Songs that tell stories and piggyback off of familiar folk tunes are perfect ways to help primary grade students develop reading fluency!



As always, thanks so much for allowing me to share my stories and songs with you.  May the words of John Denver give you courage to share their magic with your little learners!



Songs that tell stories and piggyback off of familiar folk tunes are perfect ways to help primary grade students develop reading fluency!










4

Keep Kids Active and Engaged While Learning Reading Skills!


Hi everyone! It's  Bex from Reading and Writing Redhead. Before my school vacation started, I had been thinking a lot about movement. In New England we had a VERY long winter in which we rarely went outside for recess. I had come up with new ways to get my kids moving and new brain breaks, but I had been thinking of ways to get movement involved during the academic blocks. Why save it just for breaks?


 
Today I have compiled a resource of some activities that will get your kiddos moving while they are working on their reading skills. Sometimes it is just a little movement, but if you want to really go all out, some of them require you actually going outside to the playground! Most of the ideas are not mine - many have been around for years, so I have no idea who came up with the ideas originally. Some I found recently so I will share with you where and give you a link and a few I thought up myself, although I am sure the idea came from somewhere - someone did something similar or with the same material but I am using it in a different way. You also may have your own great ideas or ones that are not here so please comment and let us know!



Phonemic Awareness and Phonics

Catch it! For this, students stand in a circle (or sit) and the teacher says a one syllable word. She tosses a bean bag or small soft ball to a student, who catches it and says the initial sound, tosses it to another student who says the medial sound, and tosses it to another student who says the final sound. The whole group says the whole word again as the bag gets tossed back to the teacher and she picks a new word to try.

Dribble the Sound or Syllable: Dribble a ball (and say each phoneme in a word or each syllable in a word.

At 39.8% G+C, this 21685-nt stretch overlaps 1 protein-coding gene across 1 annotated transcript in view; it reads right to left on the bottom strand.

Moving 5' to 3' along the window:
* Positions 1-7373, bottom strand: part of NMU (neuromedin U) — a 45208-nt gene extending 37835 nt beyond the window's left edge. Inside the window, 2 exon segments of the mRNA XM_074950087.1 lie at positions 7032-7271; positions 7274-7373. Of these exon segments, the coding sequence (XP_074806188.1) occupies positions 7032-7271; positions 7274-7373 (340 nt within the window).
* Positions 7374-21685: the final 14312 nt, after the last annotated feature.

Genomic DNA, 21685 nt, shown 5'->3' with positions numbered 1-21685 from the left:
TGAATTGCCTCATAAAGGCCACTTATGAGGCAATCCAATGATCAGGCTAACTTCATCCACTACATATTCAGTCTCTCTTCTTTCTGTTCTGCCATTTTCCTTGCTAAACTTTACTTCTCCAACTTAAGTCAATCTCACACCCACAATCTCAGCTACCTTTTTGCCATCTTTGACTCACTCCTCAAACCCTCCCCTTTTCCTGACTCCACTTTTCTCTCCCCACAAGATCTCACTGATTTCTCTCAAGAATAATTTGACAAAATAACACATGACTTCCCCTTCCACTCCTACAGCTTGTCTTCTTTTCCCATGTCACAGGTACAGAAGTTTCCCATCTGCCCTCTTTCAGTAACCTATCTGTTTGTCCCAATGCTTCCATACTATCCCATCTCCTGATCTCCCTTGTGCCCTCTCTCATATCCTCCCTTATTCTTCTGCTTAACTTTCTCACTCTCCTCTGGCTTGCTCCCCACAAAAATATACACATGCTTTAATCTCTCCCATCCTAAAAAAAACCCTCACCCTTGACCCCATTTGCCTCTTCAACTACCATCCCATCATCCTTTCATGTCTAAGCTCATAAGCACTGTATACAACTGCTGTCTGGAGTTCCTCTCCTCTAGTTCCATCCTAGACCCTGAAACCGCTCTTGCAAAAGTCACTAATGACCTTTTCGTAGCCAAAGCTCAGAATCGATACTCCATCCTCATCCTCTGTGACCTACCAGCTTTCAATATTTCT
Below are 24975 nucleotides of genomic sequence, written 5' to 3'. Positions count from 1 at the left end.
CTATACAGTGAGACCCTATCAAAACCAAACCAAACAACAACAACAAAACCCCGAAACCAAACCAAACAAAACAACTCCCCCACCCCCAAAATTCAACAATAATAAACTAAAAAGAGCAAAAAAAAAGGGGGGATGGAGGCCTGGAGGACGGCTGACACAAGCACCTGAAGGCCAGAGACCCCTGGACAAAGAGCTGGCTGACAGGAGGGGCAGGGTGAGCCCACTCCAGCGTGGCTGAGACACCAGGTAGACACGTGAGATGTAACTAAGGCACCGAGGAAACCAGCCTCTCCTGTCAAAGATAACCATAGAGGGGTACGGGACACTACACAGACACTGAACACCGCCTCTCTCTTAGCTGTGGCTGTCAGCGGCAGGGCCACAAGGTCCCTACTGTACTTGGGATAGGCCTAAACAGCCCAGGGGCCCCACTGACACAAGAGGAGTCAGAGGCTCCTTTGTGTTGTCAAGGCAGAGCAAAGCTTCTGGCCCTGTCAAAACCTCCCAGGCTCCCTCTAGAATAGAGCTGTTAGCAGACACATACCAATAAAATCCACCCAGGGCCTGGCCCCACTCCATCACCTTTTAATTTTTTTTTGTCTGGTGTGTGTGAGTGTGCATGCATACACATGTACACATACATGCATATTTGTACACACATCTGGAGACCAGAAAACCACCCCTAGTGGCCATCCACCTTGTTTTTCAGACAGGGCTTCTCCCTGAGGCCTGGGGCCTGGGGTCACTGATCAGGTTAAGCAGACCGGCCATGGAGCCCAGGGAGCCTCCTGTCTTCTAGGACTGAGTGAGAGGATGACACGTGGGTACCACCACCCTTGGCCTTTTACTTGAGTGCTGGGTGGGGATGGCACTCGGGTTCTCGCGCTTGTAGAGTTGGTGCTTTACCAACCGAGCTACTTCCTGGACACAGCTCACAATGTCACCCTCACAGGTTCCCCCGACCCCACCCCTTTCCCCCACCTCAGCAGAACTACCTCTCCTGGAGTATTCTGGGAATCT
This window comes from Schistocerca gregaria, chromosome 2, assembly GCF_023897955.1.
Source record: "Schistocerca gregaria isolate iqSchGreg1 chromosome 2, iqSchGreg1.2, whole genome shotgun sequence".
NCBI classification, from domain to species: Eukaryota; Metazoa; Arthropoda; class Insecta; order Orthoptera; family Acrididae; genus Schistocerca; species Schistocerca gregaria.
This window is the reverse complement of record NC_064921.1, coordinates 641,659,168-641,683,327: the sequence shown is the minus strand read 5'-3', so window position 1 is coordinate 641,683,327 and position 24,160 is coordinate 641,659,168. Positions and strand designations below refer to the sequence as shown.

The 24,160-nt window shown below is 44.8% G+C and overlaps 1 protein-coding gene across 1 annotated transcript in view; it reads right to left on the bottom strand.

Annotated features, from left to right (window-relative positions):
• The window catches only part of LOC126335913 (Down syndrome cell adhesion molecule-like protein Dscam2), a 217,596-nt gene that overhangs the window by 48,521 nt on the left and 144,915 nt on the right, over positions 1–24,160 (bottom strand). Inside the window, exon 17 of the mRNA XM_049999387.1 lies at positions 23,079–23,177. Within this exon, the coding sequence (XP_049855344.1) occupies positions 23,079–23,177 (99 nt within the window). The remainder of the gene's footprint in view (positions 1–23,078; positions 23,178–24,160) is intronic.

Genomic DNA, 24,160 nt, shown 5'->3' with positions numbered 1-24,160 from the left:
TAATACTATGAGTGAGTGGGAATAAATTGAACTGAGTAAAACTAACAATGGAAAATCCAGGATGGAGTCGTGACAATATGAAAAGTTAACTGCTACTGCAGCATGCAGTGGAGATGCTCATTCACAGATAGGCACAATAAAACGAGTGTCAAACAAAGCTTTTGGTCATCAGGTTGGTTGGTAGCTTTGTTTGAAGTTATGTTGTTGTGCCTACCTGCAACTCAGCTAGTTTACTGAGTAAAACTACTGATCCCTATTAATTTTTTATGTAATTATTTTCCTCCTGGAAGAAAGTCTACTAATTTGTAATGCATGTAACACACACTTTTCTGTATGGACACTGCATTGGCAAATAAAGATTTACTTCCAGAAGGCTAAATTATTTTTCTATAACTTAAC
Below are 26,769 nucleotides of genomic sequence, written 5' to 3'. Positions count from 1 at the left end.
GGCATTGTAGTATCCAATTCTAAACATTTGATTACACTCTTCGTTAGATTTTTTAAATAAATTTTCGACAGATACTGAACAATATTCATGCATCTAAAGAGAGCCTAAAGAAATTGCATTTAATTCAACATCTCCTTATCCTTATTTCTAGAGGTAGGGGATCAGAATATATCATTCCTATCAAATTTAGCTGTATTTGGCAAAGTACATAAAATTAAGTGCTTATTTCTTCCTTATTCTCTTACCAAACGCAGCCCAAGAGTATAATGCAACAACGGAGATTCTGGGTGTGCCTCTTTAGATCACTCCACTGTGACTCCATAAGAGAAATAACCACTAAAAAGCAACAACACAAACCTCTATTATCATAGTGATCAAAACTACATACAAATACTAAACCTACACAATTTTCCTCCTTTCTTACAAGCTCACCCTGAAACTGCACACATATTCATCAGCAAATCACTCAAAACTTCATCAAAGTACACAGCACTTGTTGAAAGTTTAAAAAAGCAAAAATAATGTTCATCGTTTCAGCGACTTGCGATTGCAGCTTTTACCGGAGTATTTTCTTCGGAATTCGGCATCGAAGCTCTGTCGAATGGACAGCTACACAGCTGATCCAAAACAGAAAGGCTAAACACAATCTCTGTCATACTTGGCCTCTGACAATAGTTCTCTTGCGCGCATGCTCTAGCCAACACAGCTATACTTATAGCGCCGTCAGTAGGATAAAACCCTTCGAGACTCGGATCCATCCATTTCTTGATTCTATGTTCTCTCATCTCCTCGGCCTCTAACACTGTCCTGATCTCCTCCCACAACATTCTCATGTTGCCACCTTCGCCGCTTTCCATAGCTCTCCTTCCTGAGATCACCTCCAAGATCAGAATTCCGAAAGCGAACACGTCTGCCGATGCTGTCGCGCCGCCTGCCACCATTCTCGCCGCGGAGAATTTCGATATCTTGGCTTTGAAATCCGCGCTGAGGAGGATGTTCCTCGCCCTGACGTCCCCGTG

Dribble ball, switch from left to right hand, as say phonemes in a word or syllables in a word for extra challenge and brain work, switch hands as you say each sound or syllable).


I'm Going on a Camping Trip: You know the song! Sit in a circle and clap with a steady beat. Go around the circle and everyone repeats the sentence - "I am going on a camping trip and I am going to bring (fill in blank)". At each student's turn, he says the word of what he is bringing. Each student could think of a word with the same initial, medial or final sound as a word you are working on, or a rhyming word.

Twister with Blends: I have found phonics and other reading games for Twister all around the web, but this is a new "twist" (haha!) on it. Head over to  Apples 4 Bookworms to get the simple and easy (and really fun) directions!



Walk this Way: The teacher says a simple sentence like"The lion roars".  Students repeat it and take one step forward for each word in the sentence. Then, students say how many words or steps there are in the sentence. It might  help for students to hold up a finger for each word to help them count the number of steps/words. A variation is that students can also walk backwards or  sideways for this activity.

Sight Words

Move, Groove, and read: This game is from the blog Mom to 2 Posh Lil' Divas. She has some terrific, creative ideas for learning games.  Head over to her blog for details but it involves target words, music, and lots of moving. I want to play this one!